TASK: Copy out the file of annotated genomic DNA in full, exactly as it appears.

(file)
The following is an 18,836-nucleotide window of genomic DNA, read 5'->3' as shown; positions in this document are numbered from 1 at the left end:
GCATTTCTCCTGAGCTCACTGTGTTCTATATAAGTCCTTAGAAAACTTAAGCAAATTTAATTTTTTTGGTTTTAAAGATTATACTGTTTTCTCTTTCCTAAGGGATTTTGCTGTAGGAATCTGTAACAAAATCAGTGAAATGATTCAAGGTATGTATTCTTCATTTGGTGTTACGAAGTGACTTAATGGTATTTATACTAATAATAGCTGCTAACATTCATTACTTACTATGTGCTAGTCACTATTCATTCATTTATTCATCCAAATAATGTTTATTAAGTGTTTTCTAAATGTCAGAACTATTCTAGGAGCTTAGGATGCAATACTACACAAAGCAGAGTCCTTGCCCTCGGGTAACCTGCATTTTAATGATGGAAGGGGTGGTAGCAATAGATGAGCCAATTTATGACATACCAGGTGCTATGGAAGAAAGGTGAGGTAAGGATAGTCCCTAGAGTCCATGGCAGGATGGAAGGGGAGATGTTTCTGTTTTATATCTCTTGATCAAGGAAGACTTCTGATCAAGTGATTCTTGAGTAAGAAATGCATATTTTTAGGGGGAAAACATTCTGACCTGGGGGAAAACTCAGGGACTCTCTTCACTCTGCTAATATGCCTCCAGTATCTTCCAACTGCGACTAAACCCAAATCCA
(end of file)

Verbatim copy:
The following is an 18,836-nucleotide window of genomic DNA, read 5'->3' as shown; positions in this document are numbered from 1 at the left end:
GCATTTCTCCTGAGCTCACTGTGTTCTATATAAGTCCTTAGAAAACTTAAGCAAATTTAATTTTTTTGGTTTTAAAGATTATACTGTTTTCTCTTTCCTAAGGGATTTTGCTGTAGGAATCTGTAACAAAATCAGTGAAATGATTCAAGGTATGTATTCTTCATTTGGTGTTACGAAGTGACTTAATGGTATTTATACTAATAATAGCTGCTAACATTCATTACTTACTATGTGCTAGTCACTATTCATTCATTTATTCATCCAAATAATGTTTATTAAGTGTTTTCTAAATGTCAGAACTATTCTAGGAGCTTAGGATGCAATACTACACAAAGCAGAGTCCTTGCCCTCGGGTAACCTGCATTTTAATGATGGAAGGGGTGGTAGCAATAGATGAGCCAATTTATGACATACCAGGTGCTATGGAAGAAAGGTGAGGTAAGGATAGTCCCTAGAGTCCATGGCAGGATGGAAGGGGAGATGTTTCTGTTTTATATCTCTTGATCAAGGAAGACTTCTGATCAAGTGATTCTTGAGTAAGAAATGCATATTTTTAGGGGGAAAACATTCTGACCTGGGGGAAAACTCAGGGACTCTCTTCACTCTGCTAATATGCCTCCAGTATCTTCCAACTGCGACTAAACCCAAATCCA